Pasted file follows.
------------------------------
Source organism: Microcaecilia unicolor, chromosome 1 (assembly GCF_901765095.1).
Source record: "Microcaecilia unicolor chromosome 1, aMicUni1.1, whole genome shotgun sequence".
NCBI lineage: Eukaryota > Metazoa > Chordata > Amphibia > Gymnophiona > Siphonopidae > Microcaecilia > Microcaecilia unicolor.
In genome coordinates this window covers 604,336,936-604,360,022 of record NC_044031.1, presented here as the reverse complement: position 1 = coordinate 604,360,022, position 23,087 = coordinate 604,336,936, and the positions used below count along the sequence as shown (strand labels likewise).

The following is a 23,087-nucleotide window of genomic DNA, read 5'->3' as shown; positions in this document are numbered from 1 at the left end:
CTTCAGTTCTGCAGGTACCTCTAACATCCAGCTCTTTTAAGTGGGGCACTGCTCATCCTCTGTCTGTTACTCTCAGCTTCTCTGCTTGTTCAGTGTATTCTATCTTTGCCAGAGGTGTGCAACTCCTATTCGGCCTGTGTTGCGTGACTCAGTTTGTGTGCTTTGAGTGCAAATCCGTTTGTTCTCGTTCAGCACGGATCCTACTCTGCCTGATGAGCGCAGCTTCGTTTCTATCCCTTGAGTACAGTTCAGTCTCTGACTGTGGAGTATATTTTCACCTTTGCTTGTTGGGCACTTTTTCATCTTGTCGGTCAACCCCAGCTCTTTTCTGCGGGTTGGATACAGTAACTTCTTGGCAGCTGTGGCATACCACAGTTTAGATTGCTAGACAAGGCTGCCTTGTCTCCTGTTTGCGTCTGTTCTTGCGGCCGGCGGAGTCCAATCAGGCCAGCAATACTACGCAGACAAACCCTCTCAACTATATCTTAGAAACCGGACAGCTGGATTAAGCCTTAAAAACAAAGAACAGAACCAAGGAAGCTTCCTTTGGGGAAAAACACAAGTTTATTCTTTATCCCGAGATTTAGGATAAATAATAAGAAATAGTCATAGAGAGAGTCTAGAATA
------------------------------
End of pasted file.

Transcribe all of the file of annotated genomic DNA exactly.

Source organism: Microcaecilia unicolor, chromosome 1 (assembly GCF_901765095.1).
Source record: "Microcaecilia unicolor chromosome 1, aMicUni1.1, whole genome shotgun sequence".
NCBI lineage: Eukaryota > Metazoa > Chordata > Amphibia > Gymnophiona > Siphonopidae > Microcaecilia > Microcaecilia unicolor.
In genome coordinates this window covers 604,336,936-604,360,022 of record NC_044031.1, presented here as the reverse complement: position 1 = coordinate 604,360,022, position 23,087 = coordinate 604,336,936, and the positions used below count along the sequence as shown (strand labels likewise).

The following is a 23,087-nucleotide window of genomic DNA, read 5'->3' as shown; positions in this document are numbered from 1 at the left end:
CTTCAGTTCTGCAGGTACCTCTAACATCCAGCTCTTTTAAGTGGGGCACTGCTCATCCTCTGTCTGTTACTCTCAGCTTCTCTGCTTGTTCAGTGTATTCTATCTTTGCCAGAGGTGTGCAACTCCTATTCGGCCTGTGTTGCGTGACTCAGTTTGTGTGCTTTGAGTGCAAATCCGTTTGTTCTCGTTCAGCACGGATCCTACTCTGCCTGATGAGCGCAGCTTCGTTTCTATCCCTTGAGTACAGTTCAGTCTCTGACTGTGGAGTATATTTTCACCTTTGCTTGTTGGGCACTTTTTCATCTTGTCGGTCAACCCCAGCTCTTTTCTGCGGGTTGGATACAGTAACTTCTTGGCAGCTGTGGCATACCACAGTTTAGATTGCTAGACAAGGCTGCCTTGTCTCCTGTTTGCGTCTGTTCTTGCGGCCGGCGGAGTCCAATCAGGCCAGCAATACTACGCAGACAAACCCTCTCAACTATATCTTAGAAACCGGACAGCTGGATTAAGCCTTAAAAACAAAGAACAGAACCAAGGAAGCTTCCTTTGGGGAAAAACACAAGTTTATTCTTTATCCCGAGATTTAGGATAAATAATAAGAAATAGTCATAGAGAGAGTCTAGAATA